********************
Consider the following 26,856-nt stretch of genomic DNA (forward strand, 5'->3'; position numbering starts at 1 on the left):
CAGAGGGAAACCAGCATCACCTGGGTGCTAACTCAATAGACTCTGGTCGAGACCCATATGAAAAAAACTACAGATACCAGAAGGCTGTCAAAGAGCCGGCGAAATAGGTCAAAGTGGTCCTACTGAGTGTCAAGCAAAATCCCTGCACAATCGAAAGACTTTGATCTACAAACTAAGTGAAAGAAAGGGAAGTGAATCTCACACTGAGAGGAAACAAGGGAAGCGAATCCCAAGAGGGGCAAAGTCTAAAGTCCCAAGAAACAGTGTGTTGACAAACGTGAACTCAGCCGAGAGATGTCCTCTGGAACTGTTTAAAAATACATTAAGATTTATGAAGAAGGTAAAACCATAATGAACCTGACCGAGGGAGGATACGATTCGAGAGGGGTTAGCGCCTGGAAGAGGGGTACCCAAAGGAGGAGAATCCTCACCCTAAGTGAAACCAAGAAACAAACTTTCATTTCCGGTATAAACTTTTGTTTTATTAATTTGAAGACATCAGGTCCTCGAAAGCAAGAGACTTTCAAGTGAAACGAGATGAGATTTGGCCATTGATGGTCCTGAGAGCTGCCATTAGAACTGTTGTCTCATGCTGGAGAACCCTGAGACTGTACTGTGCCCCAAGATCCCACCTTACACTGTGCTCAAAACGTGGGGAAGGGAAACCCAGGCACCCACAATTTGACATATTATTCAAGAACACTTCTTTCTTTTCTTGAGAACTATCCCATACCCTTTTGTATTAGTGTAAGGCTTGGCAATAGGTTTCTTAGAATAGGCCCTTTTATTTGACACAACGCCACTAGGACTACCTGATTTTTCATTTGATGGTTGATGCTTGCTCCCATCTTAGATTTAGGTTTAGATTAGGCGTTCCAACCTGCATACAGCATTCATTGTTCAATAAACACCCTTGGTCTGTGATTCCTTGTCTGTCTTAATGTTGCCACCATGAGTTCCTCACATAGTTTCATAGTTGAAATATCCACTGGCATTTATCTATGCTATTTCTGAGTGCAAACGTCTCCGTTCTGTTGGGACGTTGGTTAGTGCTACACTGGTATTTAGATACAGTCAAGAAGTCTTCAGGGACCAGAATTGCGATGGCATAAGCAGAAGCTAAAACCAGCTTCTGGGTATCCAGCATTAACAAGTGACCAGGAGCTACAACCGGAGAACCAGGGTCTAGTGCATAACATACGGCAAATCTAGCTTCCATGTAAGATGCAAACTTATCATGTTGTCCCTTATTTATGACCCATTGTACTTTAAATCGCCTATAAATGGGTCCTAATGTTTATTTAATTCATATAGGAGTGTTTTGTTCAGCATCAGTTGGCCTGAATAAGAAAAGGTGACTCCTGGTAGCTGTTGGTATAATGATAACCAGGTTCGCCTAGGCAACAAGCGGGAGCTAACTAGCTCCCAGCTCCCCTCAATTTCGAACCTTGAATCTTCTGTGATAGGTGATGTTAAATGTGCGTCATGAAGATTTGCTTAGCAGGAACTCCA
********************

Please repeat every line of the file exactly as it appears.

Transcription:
Consider the following 26,856-nt stretch of genomic DNA (forward strand, 5'->3'; position numbering starts at 1 on the left):
CAGAGGGAAACCAGCATCACCTGGGTGCTAACTCAATAGACTCTGGTCGAGACCCATATGAAAAAAACTACAGATACCAGAAGGCTGTCAAAGAGCCGGCGAAATAGGTCAAAGTGGTCCTACTGAGTGTCAAGCAAAATCCCTGCACAATCGAAAGACTTTGATCTACAAACTAAGTGAAAGAAAGGGAAGTGAATCTCACACTGAGAGGAAACAAGGGAAGCGAATCCCAAGAGGGGCAAAGTCTAAAGTCCCAAGAAACAGTGTGTTGACAAACGTGAACTCAGCCGAGAGATGTCCTCTGGAACTGTTTAAAAATACATTAAGATTTATGAAGAAGGTAAAACCATAATGAACCTGACCGAGGGAGGATACGATTCGAGAGGGGTTAGCGCCTGGAAGAGGGGTACCCAAAGGAGGAGAATCCTCACCCTAAGTGAAACCAAGAAACAAACTTTCATTTCCGGTATAAACTTTTGTTTTATTAATTTGAAGACATCAGGTCCTCGAAAGCAAGAGACTTTCAAGTGAAACGAGATGAGATTTGGCCATTGATGGTCCTGAGAGCTGCCATTAGAACTGTTGTCTCATGCTGGAGAACCCTGAGACTGTACTGTGCCCCAAGATCCCACCTTACACTGTGCTCAAAACGTGGGGAAGGGAAACCCAGGCACCCACAATTTGACATATTATTCAAGAACACTTCTTTCTTTTCTTGAGAACTATCCCATACCCTTTTGTATTAGTGTAAGGCTTGGCAATAGGTTTCTTAGAATAGGCCCTTTTATTTGACACAACGCCACTAGGACTACCTGATTTTTCATTTGATGGTTGATGCTTGCTCCCATCTTAGATTTAGGTTTAGATTAGGCGTTCCAACCTGCATACAGCATTCATTGTTCAATAAACACCCTTGGTCTGTGATTCCTTGTCTGTCTTAATGTTGCCACCATGAGTTCCTCACATAGTTTCATAGTTGAAATATCCACTGGCATTTATCTATGCTATTTCTGAGTGCAAACGTCTCCGTTCTGTTGGGACGTTGGTTAGTGCTACACTGGTATTTAGATACAGTCAAGAAGTCTTCAGGGACCAGAATTGCGATGGCATAAGCAGAAGCTAAAACCAGCTTCTGGGTATCCAGCATTAACAAGTGACCAGGAGCTACAACCGGAGAACCAGGGTCTAGTGCATAACATACGGCAAATCTAGCTTCCATGTAAGATGCAAACTTATCATGTTGTCCCTTATTTATGACCCATTGTACTTTAAATCGCCTATAAATGGGTCCTAATGTTTATTTAATTCATATAGGAGTGTTTTGTTCAGCATCAGTTGGCCTGAATAAGAAAAGGTGACTCCTGGTAGCTGTTGGTATAATGATAACCAGGTTCGCCTAGGCAACAAGCGGGAGCTAACTAGCTCCCAGCTCCCCTCAATTTCGAACCTTGAATCTTCTGTGATAGGTGATGTTAAATGTGCGTCATGAAGATTTGCTTAGCAGGAACTCCA